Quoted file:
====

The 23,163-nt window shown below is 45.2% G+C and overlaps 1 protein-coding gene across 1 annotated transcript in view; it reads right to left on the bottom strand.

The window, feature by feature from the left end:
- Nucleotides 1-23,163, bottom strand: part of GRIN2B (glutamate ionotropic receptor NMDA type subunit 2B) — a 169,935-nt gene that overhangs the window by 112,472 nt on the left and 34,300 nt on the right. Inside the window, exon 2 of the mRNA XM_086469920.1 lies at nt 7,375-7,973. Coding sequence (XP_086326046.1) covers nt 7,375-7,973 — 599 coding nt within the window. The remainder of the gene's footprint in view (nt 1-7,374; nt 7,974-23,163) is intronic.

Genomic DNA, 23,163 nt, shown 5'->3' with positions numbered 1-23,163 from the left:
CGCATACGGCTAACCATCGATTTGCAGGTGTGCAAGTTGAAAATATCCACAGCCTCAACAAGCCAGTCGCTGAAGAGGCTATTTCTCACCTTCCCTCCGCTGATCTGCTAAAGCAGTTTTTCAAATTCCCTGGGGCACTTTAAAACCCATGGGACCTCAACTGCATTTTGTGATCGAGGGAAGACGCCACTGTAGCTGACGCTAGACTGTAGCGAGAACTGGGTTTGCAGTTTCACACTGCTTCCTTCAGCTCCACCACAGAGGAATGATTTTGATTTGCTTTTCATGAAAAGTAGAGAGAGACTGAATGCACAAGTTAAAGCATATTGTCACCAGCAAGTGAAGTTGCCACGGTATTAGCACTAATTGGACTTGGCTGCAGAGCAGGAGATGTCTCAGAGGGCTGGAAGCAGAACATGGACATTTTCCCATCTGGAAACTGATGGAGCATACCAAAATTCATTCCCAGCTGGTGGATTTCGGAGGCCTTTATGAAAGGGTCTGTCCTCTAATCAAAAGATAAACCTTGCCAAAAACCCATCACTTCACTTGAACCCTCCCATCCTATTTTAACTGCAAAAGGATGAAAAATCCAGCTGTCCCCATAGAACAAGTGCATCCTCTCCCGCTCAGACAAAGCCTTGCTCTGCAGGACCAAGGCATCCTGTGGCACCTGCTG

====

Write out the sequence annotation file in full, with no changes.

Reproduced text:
The 23,163-nt window shown below is 45.2% G+C and overlaps 1 protein-coding gene across 1 annotated transcript in view; it reads right to left on the bottom strand.

The window, feature by feature from the left end:
- Nucleotides 1-23,163, bottom strand: part of GRIN2B (glutamate ionotropic receptor NMDA type subunit 2B) — a 169,935-nt gene that overhangs the window by 112,472 nt on the left and 34,300 nt on the right. Inside the window, exon 2 of the mRNA XM_086469920.1 lies at nt 7,375-7,973. Coding sequence (XP_086326046.1) covers nt 7,375-7,973 — 599 coding nt within the window. The remainder of the gene's footprint in view (nt 1-7,374; nt 7,974-23,163) is intronic.

Genomic DNA, 23,163 nt, shown 5'->3' with positions numbered 1-23,163 from the left:
CGCATACGGCTAACCATCGATTTGCAGGTGTGCAAGTTGAAAATATCCACAGCCTCAACAAGCCAGTCGCTGAAGAGGCTATTTCTCACCTTCCCTCCGCTGATCTGCTAAAGCAGTTTTTCAAATTCCCTGGGGCACTTTAAAACCCATGGGACCTCAACTGCATTTTGTGATCGAGGGAAGACGCCACTGTAGCTGACGCTAGACTGTAGCGAGAACTGGGTTTGCAGTTTCACACTGCTTCCTTCAGCTCCACCACAGAGGAATGATTTTGATTTGCTTTTCATGAAAAGTAGAGAGAGACTGAATGCACAAGTTAAAGCATATTGTCACCAGCAAGTGAAGTTGCCACGGTATTAGCACTAATTGGACTTGGCTGCAGAGCAGGAGATGTCTCAGAGGGCTGGAAGCAGAACATGGACATTTTCCCATCTGGAAACTGATGGAGCATACCAAAATTCATTCCCAGCTGGTGGATTTCGGAGGCCTTTATGAAAGGGTCTGTCCTCTAATCAAAAGATAAACCTTGCCAAAAACCCATCACTTCACTTGAACCCTCCCATCCTATTTTAACTGCAAAAGGATGAAAAATCCAGCTGTCCCCATAGAACAAGTGCATCCTCTCCCGCTCAGACAAAGCCTTGCTCTGCAGGACCAAGGCATCCTGTGGCACCTGCTG